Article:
The expense of establishing an electronic classroom has been intentionally limited to approximately $30,000 plus Internet connectivity and server costs. This cost includes first-rate equipment, but at a level affordable by most schools. Even this economical arrangement is beyond the means of the Maryland State Archives which receives no state funding for educational programs, even one as important as the electronic classroom. Anne Arundel County Public Schools have devoted considerable resources to bringing their schools into the age of the Internet, but funding is still a critical issue. This project would be greatly enhanced by a federal grant for permanently establishing a state-wide training center for teachers at the Archives and by creating secure and reliable network connections between the Archives and the Anne Arundel County Public Schools headquarters.


Anne Arundel County Public Schools are fimly committed to student mentorship programs. The Archives has sponsored internships for local high school students for several years. In the school system, students are members of curriculum development teams and also serve on school and county-wide policy advisory boards and as departmental aides. Service learning and peer-tutoring programs are in operation throughout the county for grades 5-12.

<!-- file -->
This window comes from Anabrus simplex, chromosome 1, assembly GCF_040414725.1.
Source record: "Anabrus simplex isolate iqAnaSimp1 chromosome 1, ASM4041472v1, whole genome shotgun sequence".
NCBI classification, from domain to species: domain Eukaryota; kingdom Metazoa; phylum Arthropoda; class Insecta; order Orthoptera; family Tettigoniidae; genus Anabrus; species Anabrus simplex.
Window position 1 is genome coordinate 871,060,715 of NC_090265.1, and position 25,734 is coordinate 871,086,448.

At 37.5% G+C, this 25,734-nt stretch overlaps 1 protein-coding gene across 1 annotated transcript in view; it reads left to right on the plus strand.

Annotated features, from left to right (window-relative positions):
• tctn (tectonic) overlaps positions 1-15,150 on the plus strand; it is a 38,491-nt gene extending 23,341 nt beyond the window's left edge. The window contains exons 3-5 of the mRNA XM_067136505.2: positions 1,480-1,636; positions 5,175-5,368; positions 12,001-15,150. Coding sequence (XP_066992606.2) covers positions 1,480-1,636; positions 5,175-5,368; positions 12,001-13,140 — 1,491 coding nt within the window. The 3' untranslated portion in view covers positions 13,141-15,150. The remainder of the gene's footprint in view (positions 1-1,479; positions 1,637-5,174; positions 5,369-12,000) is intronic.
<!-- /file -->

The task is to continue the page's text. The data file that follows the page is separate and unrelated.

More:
Teaching in the Age of the Internet will capitalize on this tradition through a two-fold mentorship concept. First, the participating teachers will serve as mentors to students carefully selected to serve as teaching assistants. These assistants will join the summer program and then act as mentors to the student in history classes during the school year. Although teacher's aides are not unusual, more should be made of student peer-mentors in the electronic classroom to help students with both technical and subject learning. The grouping of feeder schools which serve the same neighborhoods and which are in close proximity to one another make the logisitics of having a student work in several schools and team work between teachers possible.

One rising senior will be competitively selected from each of the participating high school's American History Advanced Placement to act as a teacher's aide. Anne Arundel County's AP program has a stellar record of success, with more than 77% of its students scoring 3 or higher on AP tests on the over 1400 tests taken by over 1000 high school students. The four students chosen by this program will mentor other students in eleventh grade AP courses in their own high school, and in American and Maryland history classes in the feeder middle and elementary schools. The teachers from the high school and the feeder schools will work with the student mentor during the summer to plan for school year activities. The student will be assigned these mentorship duties as part of service-learning and internship programs in the county schools, taking full advantage of the flexible class schedules enjoyed by seniors in Anne Arundel County. A second group of students will be selected for the summer session of 1998.